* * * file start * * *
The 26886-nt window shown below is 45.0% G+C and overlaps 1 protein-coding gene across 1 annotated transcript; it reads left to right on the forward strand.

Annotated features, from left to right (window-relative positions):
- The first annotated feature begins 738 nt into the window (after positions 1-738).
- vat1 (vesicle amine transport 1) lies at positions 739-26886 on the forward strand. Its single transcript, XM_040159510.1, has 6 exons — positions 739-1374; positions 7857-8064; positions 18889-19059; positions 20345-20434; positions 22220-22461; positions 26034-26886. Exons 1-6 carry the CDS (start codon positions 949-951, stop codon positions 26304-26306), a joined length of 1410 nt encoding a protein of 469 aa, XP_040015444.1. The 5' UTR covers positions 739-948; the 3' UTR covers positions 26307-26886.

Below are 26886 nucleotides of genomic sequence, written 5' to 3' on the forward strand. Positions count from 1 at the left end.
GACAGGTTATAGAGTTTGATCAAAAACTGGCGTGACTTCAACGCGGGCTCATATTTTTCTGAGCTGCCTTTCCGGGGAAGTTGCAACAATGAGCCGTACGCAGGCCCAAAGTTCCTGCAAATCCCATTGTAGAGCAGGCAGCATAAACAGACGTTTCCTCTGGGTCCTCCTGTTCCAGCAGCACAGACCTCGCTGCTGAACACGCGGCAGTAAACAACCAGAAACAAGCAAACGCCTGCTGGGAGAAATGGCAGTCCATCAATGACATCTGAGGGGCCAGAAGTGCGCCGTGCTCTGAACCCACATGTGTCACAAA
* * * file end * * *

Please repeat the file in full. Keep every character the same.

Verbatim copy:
The 26886-nt window shown below is 45.0% G+C and overlaps 1 protein-coding gene across 1 annotated transcript; it reads left to right on the forward strand.

Annotated features, from left to right (window-relative positions):
- The first annotated feature begins 738 nt into the window (after positions 1-738).
- vat1 (vesicle amine transport 1) lies at positions 739-26886 on the forward strand. Its single transcript, XM_040159510.1, has 6 exons — positions 739-1374; positions 7857-8064; positions 18889-19059; positions 20345-20434; positions 22220-22461; positions 26034-26886. Exons 1-6 carry the CDS (start codon positions 949-951, stop codon positions 26304-26306), a joined length of 1410 nt encoding a protein of 469 aa, XP_040015444.1. The 5' UTR covers positions 739-948; the 3' UTR covers positions 26307-26886.

Below are 26886 nucleotides of genomic sequence, written 5' to 3' on the forward strand. Positions count from 1 at the left end.
GACAGGTTATAGAGTTTGATCAAAAACTGGCGTGACTTCAACGCGGGCTCATATTTTTCTGAGCTGCCTTTCCGGGGAAGTTGCAACAATGAGCCGTACGCAGGCCCAAAGTTCCTGCAAATCCCATTGTAGAGCAGGCAGCATAAACAGACGTTTCCTCTGGGTCCTCCTGTTCCAGCAGCACAGACCTCGCTGCTGAACACGCGGCAGTAAACAACCAGAAACAAGCAAACGCCTGCTGGGAGAAATGGCAGTCCATCAATGACATCTGAGGGGCCAGAAGTGCGCCGTGCTCTGAACCCACATGTGTCACAAA